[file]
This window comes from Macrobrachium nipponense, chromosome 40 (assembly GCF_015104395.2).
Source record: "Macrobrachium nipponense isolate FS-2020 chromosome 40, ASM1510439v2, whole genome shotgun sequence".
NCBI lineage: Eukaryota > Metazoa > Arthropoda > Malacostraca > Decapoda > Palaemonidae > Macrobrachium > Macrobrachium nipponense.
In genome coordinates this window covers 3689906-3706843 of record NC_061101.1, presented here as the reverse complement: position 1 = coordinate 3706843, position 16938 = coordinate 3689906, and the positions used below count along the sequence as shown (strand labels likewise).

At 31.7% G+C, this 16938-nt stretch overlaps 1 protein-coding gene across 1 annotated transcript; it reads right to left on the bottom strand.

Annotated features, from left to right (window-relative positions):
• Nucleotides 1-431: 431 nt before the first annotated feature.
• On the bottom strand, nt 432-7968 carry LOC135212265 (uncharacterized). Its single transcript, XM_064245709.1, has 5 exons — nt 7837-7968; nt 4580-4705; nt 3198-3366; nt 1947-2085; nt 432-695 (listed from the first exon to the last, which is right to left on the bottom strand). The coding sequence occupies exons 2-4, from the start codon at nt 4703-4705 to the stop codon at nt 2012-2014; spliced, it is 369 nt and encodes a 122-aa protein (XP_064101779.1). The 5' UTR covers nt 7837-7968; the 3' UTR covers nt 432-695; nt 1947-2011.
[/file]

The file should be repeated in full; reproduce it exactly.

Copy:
This window comes from Macrobrachium nipponense, chromosome 40 (assembly GCF_015104395.2).
Source record: "Macrobrachium nipponense isolate FS-2020 chromosome 40, ASM1510439v2, whole genome shotgun sequence".
NCBI lineage: Eukaryota > Metazoa > Arthropoda > Malacostraca > Decapoda > Palaemonidae > Macrobrachium > Macrobrachium nipponense.
In genome coordinates this window covers 3689906-3706843 of record NC_061101.1, presented here as the reverse complement: position 1 = coordinate 3706843, position 16938 = coordinate 3689906, and the positions used below count along the sequence as shown (strand labels likewise).

At 31.7% G+C, this 16938-nt stretch overlaps 1 protein-coding gene across 1 annotated transcript; it reads right to left on the bottom strand.

Annotated features, from left to right (window-relative positions):
• Nucleotides 1-431: 431 nt before the first annotated feature.
• On the bottom strand, nt 432-7968 carry LOC135212265 (uncharacterized). Its single transcript, XM_064245709.1, has 5 exons — nt 7837-7968; nt 4580-4705; nt 3198-3366; nt 1947-2085; nt 432-695 (listed from the first exon to the last, which is right to left on the bottom strand). The coding sequence occupies exons 2-4, from the start codon at nt 4703-4705 to the stop codon at nt 2012-2014; spliced, it is 369 nt and encodes a 122-aa protein (XP_064101779.1). The 5' UTR covers nt 7837-7968; the 3' UTR covers nt 432-695; nt 1947-2011.